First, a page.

shoes for bunionsAs a woman you have a very busy life. You work full time, try your best to be a good mother to your kids, and make time to have fun with your husband. You desperately need feet that aren't throbbing from bunion pain.

Your biggest concern is figuring out a way to be in style for work without bunion pain.

Let's drop the style issue for a moment and focus on what I'm going to do to help you resolve the pain you're in. Because as long as you're in pain, style will always be secondary unless you're a total slave to fashion like Victoria Beckham.

As a Seattle podiatrist my goal in helping you with your bunions is two-fold:

  • Relief the pressure and pain caused by the irritation brought on by the bunions
  • Stop the progression of your bunions

Very often we'll be able to get you comfortable without surgery through:

  • Use of protective padding to remove the friction caused by your foot rubbing against your shoes.
  • Getting rid of corns and calluses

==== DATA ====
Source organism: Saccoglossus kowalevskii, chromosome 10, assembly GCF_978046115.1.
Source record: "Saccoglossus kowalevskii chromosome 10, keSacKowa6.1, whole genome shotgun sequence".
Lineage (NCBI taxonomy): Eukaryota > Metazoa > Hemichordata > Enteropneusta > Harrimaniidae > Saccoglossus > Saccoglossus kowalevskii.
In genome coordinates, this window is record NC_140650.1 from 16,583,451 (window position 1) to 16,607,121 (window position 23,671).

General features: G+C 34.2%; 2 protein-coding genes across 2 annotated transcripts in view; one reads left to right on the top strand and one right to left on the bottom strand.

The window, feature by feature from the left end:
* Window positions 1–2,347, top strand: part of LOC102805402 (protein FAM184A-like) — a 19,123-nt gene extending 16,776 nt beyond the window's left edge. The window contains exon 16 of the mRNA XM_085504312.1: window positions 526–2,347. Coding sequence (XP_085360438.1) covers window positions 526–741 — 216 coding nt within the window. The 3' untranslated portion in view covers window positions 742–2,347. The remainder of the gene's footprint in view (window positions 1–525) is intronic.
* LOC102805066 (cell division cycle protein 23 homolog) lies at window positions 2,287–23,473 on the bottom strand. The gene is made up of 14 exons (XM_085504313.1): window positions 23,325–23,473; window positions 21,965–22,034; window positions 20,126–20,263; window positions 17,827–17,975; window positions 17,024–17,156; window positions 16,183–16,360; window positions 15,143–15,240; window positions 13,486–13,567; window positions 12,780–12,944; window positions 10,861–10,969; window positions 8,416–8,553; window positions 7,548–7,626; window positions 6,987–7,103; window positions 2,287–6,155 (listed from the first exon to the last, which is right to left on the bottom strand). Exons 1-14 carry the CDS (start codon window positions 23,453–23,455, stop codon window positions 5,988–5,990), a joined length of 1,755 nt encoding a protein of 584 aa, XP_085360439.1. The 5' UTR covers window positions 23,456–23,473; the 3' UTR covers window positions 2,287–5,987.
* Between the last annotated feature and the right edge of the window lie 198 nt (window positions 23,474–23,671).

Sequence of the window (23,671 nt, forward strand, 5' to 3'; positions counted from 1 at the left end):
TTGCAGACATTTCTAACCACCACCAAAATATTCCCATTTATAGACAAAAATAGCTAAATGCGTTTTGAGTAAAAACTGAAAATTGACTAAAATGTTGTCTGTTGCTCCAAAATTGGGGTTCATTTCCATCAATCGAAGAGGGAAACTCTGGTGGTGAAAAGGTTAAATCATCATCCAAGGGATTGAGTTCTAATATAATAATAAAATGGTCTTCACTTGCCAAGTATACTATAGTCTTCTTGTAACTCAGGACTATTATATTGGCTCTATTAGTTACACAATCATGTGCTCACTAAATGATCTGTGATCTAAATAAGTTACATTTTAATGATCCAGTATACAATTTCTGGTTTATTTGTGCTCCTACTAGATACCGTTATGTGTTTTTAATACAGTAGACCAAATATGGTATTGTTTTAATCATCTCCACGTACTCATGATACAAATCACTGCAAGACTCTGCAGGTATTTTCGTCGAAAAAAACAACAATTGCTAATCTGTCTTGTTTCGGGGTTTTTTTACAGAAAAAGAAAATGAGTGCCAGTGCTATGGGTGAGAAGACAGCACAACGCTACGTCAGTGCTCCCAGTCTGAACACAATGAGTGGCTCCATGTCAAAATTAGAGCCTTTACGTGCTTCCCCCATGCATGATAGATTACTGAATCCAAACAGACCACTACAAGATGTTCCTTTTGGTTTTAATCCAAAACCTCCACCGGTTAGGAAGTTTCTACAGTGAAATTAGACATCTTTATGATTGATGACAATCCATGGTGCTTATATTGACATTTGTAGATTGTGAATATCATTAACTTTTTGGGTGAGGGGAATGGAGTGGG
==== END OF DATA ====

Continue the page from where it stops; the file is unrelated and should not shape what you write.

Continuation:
• Evaluating your foot type to determine if orthotics will help offload the pain
  • And of course, choosing shoes that will keep your tootsies happy and won't exacerbate your condition.

Choose shoes that are supportive and fit properly, with a heel of one inch or lower, and a toe box that accommodates your bunion (no pointy shoes for you, sorry).

In the past several years shoe designers have gotten smart. They realize that a large number of women have foot problems. And that there's no way they'll squeeze into a shoe that may have started them down the path to bunions in the first place.

Some good places to start include:

  • Nordstrom, of course - Nordies has some of the best buyers and staff in the industry so check there first.
  • Barking Dog Shoes - this online store has been around since 2007 and was started by a woman who was diagnosed with rheumatoid arthritis and still wanted to wear cute shoes.
  • Calla Shoes - still want to dress like Victoria Beckham? Attention: I don't recommend heels to any of my bunion patients. However, if you're going to wear them anyway you might as well try one that says they're designed for women with bunions.

Shoes to Avoid to Prevent Bunions From Getting Worse

In addition to knowing what shoes to buy is knowing what shoes to avoid to prevent your bunions from getting worse. Here's a video I put together on this topic.


Dr. Rion Berg
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A podiatrist in North Seattle treating families for over 40 years.
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